Prior to joining Kyndryl as Chief Marketing Officer, Maria had a 25-year career at IBM, most recently as the tech giant’s CMO where she oversaw all marketing professionals and activities across North America, Canada and Latin America. She has held senior global marketing positions in a variety of disciplines and business units across IBM, most notably strategic initiatives in Smarter Cities and Watson Customer Engagement, as well as leading teams in services, business analytics, and mobile and industry solutions. She is known for her work with teams to leverage data, analytics and cloud technologies to build deeper engagements with customers and partners.

With a passion for marketing, business and people, and a recognized expert in data-driven marketing and brand engagement, Maria talks to Business Chief about her new role, her leadership style and what success means to her.

You've recently moved from IBM to Kyndryl, joining as CMO. Tell us about this exciting new role?

I’m Chief Marketing Officer for Kyndryl, the independent company that will be created following the separation from IBM of its Managed Infrastructure Services business, expected to occur by the end of 2021. My role is to plan, develop, and execute Kyndryl's marketing and advertising initiatives. This includes building a company culture and brand identity on which we base our marketing and advertising strategy.

We have an amazing opportunity ahead at Kyndryl to create a company brand that will stand apart in the market by leading with our people first. Once we are an independent company, each Kyndryl employee will advance the vital systems that power human progress. Our people are devoted, restless, empathetic, and anticipatory – key qualities needed as we build on existing customer relationships and cultivate new ones. Our people are at the heart of this business and I am deeply hopeful and excited for our future.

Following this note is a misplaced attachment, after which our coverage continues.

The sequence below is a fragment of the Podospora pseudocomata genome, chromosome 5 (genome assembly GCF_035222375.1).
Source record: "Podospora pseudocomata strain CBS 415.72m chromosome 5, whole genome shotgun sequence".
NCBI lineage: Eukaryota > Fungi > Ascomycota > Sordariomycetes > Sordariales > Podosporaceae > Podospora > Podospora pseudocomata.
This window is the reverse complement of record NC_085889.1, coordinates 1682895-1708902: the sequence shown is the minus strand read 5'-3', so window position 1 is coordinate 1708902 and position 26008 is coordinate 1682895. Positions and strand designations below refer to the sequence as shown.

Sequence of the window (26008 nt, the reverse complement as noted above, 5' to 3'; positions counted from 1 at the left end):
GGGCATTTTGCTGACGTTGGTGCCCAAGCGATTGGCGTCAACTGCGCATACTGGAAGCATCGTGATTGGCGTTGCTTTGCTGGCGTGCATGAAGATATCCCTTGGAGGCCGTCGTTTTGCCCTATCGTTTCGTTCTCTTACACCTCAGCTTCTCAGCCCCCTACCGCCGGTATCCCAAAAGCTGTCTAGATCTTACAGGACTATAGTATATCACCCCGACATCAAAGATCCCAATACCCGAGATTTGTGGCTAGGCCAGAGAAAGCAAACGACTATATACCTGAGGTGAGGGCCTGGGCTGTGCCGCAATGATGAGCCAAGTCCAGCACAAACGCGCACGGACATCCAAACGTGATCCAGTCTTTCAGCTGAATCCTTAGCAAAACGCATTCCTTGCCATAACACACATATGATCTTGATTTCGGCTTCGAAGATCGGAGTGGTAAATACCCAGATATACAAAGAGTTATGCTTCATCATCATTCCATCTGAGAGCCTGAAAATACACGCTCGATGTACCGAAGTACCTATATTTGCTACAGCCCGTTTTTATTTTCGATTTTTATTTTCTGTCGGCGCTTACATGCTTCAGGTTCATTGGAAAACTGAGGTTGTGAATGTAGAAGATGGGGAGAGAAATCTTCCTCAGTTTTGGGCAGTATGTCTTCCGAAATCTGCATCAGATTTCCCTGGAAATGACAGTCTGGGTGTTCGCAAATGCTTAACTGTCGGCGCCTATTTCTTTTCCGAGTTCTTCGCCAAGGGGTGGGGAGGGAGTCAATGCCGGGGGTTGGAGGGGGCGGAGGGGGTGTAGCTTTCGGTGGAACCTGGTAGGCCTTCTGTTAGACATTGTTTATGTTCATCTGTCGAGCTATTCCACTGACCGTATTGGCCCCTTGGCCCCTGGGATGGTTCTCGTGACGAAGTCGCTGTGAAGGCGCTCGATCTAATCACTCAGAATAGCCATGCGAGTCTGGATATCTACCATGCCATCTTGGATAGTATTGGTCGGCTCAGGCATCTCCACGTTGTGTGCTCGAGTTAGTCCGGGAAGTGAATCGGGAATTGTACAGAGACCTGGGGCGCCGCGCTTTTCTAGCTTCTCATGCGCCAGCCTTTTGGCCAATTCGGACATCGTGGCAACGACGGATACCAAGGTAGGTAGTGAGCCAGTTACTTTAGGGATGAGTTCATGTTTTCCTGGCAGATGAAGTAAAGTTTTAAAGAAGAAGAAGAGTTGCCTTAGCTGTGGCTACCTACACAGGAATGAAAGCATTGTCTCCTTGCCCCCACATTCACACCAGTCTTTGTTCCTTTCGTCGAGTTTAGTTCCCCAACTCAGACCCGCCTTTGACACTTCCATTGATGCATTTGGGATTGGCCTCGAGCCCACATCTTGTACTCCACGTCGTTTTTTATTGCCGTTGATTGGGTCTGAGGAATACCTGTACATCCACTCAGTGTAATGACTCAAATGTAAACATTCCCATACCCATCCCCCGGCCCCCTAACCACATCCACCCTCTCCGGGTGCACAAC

What experiences have helped prepare you for this new opportunity?

I’ve had a very rich and diverse career history at IBM that has lasted 25+ years. I started out in sales but landed explored opportunities at IBM in different roles, business units, geographies, and functions. Marketing and business are my passions and I landed on Marketing because it allowed me to utilize both my left and right brain, bringing together art and science. In college, I was no tonly a business major, but an art major. I love marketing because I can leverage my extensive knowledge of business, while also being able to think openly and creatively.